New Zealand's chief censor, Bill Hastings, has said that prosecutors dealing with parents who ignore age ratings on games and give them to under-age kids should take a harder line. Speaking to NZ publication The Dominion
, he advocated both jail time and fines of up to $10,000.
"They might think the offence is silly, but it ain't", says Hastings of parents doling out mature titles to their kids.
While New Zealand censorship law provides for jail terms of up to three months and fines of up to $10K, Hastings apparently doesn't feel prosecutors are being tough enough. No one has yet been prosecuted under the legislation. He wants to see more done with it, while not wanting measures to be taken to extremes. "That's what the law says, but ... you're not going to have police officers in every bedroom", he said. "There would certainly be some shock value to prosecuting a parent who gives their under-18 child access to a restricted game. It would send out a message that the enforcement agency means business."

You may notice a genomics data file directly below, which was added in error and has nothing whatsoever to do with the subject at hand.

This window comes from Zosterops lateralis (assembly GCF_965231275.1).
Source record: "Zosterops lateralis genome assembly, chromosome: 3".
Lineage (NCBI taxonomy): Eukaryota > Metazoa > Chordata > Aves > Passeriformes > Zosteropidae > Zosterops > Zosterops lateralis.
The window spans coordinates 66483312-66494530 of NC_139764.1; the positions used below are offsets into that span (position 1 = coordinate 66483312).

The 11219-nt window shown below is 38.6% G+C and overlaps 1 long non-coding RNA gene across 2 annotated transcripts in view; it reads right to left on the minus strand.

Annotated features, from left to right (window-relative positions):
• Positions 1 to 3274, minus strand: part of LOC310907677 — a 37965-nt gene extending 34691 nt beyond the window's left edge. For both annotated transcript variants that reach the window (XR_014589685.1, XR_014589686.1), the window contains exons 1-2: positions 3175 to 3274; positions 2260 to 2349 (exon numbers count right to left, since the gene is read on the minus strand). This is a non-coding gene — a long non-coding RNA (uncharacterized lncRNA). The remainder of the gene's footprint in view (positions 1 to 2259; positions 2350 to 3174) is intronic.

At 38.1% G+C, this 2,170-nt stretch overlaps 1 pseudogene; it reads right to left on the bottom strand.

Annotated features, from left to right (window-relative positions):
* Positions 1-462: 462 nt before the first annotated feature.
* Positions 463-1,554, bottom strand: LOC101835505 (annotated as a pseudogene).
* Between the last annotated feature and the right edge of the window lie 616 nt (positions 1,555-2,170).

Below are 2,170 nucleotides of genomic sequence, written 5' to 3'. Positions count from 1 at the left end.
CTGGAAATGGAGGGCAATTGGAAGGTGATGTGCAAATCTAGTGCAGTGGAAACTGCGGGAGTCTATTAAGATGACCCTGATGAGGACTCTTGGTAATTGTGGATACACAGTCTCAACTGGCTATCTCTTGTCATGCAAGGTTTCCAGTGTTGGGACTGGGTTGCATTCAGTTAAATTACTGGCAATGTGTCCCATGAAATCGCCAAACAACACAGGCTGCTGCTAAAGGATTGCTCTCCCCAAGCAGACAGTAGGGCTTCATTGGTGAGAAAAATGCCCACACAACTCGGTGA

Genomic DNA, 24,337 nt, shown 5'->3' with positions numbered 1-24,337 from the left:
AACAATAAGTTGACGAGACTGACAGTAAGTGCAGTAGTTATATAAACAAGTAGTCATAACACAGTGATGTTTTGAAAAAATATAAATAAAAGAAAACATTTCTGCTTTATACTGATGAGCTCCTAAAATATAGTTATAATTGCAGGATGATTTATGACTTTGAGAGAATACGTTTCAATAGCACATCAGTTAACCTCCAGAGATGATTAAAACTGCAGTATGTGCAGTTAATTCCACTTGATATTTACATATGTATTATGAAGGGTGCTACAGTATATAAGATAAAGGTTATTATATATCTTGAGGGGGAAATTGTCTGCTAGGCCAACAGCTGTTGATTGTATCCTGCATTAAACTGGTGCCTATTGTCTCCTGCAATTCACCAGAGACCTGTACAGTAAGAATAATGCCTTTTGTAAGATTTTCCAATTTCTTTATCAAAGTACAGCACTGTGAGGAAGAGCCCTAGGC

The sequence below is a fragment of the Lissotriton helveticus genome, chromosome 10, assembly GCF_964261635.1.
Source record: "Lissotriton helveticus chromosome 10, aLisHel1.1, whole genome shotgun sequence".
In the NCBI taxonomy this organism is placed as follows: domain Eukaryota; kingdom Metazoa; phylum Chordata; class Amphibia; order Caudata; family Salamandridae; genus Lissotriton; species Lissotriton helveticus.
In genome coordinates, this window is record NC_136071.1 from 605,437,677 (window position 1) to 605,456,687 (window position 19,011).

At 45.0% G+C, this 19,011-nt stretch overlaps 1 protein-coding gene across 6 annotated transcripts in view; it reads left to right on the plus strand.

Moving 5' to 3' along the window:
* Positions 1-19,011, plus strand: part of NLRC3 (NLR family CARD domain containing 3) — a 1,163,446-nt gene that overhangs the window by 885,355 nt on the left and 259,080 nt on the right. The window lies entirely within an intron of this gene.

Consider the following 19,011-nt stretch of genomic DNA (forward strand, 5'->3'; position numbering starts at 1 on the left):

Hastings indicated that he wants parents to get the message that games aren't just for kids. "I think the word 'game' can mislead people for sure. It's not checkers."
Hastings also indicated that he intends to ask NZ's Internal Affairs Ministry to re-visit the Films, Videos and Publications Classification Act and modify it so that all games must be rated. Currently, as with the UK and BBFC, only titles with objectionable content must be subjected for rating.
New Zealand doesn't have the reputation for tough censorship that it's neighbour, Australia, does, but it did ban Manhunt 2
from sale, making it an offence to own a copy.Source: stuff.co.nz